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    Press Release No:   UNIS/ SC/1200
    Release Date:   17 March 2000
    Chairman of Security Council’s Angola Sanctions Committee Briefs Council
    On Expert Panel Report Investigating Sanctions Violations

     NEW YORK, 15 March (UN Headquarters) -- Unless continued vigilance focused the world's attention on sanctions violations, the leader of the National Union for the Total Independence of Angola (UNITA), Jonas Savimbi, would soon find willing, cut-rate suppliers who would "re-emerge from under the rocks once the spotlight shifted elsewhere", the Security Council was told today.

     Presenting the final report of the Panel of Experts charged with investigating violations of Security Council sanctions against UNITA, Robert R. Fowler (Canada), Chairman of the Security Council Committee established  pursuant to resolution 864 (1993) concerning Angola, said that the Panel's  39 recommendations were realistic and achievable.  Among the most challenging would be those that would have sanctions applied against leaders and governments found to have been deliberately and methodically violating the sanctions.  Violations had not been limited to any particular region.  The Panel had amassed a very large body of information from a large variety of sources.  The report “named names”, he said, in a few instances at the highest level, which had made everyone nervous.

     The representative of the United Kingdom said it was no good to vote for sanctions against UNITA and then take no action while citizens of Member countries "made money out of misery".  Among those "named and shamed" by the report were some African government ministers and public officials; arms dealers from Eastern Europe; and air companies and fuel suppliers.  The report's recommendations must be followed by decisive action in the Sanctions Committee, in the Security Council, and in the States concerned.  

     The representative of Namibia said it was imperative for the Council to apply sanctions to those leaders and governments that had sustained UNITA's political and war machinery in violation of relevant resolutions.  Such a bold and unprecedented action would enhance the Council's authority and demonstrate its seriousness in maintaining international peace and security.

     The Government of Angola fully supported the recommendations of the Panel, the representative of that country said.  He expected them to be included in the upcoming resolution on Angola.  Attributing a mandatory character to the recommendations would once again underscore the important role that the international community should play in the peace process in the country.  He added that a climate of relative peace was taking hold in the country, there was more stability in the economic and financial fields, and the authority of the central Government was being extended to the areas formerly under the illegal occupation of UNITA.

     Several other speakers said that the information contained in the report deserved close scrutiny, as there were some questions regarding dates and sources.  The representative of France said that the report was vague on some issues and particular States needed an opportunity to respond to allegations against them.  The Council should consider both the accusations and the explanations by governments.

     Stressing the sensitive nature of some of the report's provisions, the representative of Tunisia said that such information should be handled very carefully.  His delegation would have preferred avoiding accusing some partners, at least at the current stage.  First, it was necessary to make sure that all accusations were absolutely true.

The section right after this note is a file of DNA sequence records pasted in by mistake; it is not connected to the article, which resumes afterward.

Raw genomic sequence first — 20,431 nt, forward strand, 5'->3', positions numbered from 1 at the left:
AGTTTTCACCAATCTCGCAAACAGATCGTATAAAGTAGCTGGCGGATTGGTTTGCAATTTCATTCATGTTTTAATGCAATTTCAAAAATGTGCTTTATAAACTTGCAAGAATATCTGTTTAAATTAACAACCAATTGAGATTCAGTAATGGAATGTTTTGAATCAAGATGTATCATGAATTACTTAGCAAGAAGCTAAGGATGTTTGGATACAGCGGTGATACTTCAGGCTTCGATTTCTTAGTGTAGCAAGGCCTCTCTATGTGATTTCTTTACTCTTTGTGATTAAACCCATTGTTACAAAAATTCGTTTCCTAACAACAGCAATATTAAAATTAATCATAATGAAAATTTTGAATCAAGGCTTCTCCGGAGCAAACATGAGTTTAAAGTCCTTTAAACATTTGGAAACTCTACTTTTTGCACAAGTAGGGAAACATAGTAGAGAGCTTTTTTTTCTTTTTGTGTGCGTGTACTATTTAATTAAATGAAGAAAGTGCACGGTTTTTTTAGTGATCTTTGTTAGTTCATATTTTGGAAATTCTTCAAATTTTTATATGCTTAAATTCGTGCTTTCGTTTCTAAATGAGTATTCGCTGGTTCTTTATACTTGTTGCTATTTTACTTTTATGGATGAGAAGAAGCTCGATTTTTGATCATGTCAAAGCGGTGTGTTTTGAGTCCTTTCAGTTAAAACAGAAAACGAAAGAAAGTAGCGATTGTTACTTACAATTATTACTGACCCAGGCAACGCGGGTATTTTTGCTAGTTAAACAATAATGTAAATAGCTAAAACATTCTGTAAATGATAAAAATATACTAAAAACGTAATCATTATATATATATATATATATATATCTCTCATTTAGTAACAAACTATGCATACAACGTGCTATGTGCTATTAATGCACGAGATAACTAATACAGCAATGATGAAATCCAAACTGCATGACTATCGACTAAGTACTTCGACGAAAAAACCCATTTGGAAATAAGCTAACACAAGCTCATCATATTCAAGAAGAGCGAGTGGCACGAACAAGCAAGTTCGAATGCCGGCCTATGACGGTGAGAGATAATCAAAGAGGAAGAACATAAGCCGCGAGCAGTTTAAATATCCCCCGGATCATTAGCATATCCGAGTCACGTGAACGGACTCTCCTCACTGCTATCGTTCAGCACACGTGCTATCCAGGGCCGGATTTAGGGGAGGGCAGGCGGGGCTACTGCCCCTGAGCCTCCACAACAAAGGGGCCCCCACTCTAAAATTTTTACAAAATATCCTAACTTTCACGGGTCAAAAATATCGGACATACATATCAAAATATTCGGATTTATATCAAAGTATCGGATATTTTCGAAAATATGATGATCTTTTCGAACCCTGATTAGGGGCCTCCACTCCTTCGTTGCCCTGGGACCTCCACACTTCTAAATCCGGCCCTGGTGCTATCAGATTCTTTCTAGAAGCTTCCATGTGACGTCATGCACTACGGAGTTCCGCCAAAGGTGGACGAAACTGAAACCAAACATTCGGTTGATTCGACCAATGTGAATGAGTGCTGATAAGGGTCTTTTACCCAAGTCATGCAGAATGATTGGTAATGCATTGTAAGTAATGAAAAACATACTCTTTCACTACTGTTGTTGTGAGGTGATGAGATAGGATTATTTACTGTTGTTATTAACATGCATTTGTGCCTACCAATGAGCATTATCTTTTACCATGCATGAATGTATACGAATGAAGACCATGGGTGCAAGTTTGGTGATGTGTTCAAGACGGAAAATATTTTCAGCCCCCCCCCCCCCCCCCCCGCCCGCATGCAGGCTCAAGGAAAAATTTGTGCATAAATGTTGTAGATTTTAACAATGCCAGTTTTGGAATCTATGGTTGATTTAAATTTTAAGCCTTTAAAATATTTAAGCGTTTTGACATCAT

Several countries mentioned in the report also made statements.  Most stated that the accusations against them were based on unverified evidence.  Also, they objected to the fact that some information had been leaked to the press before the report was issued, which had caused undue embarrassment to their countries. 
     
     The representative of Rwanda denied the "wild" allegations that Rwanda had provided military cooperation, arranged diamond sales and facilitated meetings with weapons brokers.  Those allegations had no foundation and were merely hearsay from “quarters that distorted facts for reasons known to themselves”, he said.  The report was misleading, confusing and contradictory, due to “poor sources of information and useless details”.  It was also clear that, contrary to the Panel's mandate to “investigate reports”, it did not take provided clarifications as evidence.

     Also objecting to “the insinuations”, the representative of Uganda challenged the Panel to produce evidence of its allegations and said that his Government would welcome any follow-up visits from the Panel to erase the suspicion of collaboration between Uganda and UNITA. 

     The representative of Bulgaria proposed that the Chairman of an investigative body should bear primary responsibility for the content of a report and for any unauthorized leakage.  Documents should be given to the interested States mentioned in that document at the time it was given to the Secretariat for translation and distribution, he said.  

     Also speaking in today's debate were the representatives of Ukraine, Malaysia, United States (on behalf of the three Observer States for Angola), Argentina, Russian Federation, Netherlands, Jamaica, China, Mali, Bangladesh, Burkina Faso, Togo, South Africa, Zambia, Morocco, Belarus and Belgium.   Mr. Fowler also responded to comments and questions from the floor.

     The Council's meeting started at 10:35 a.m. and was adjourned at 5:29 p.m.  It was suspended from 1:20 to 3:43 p.m.

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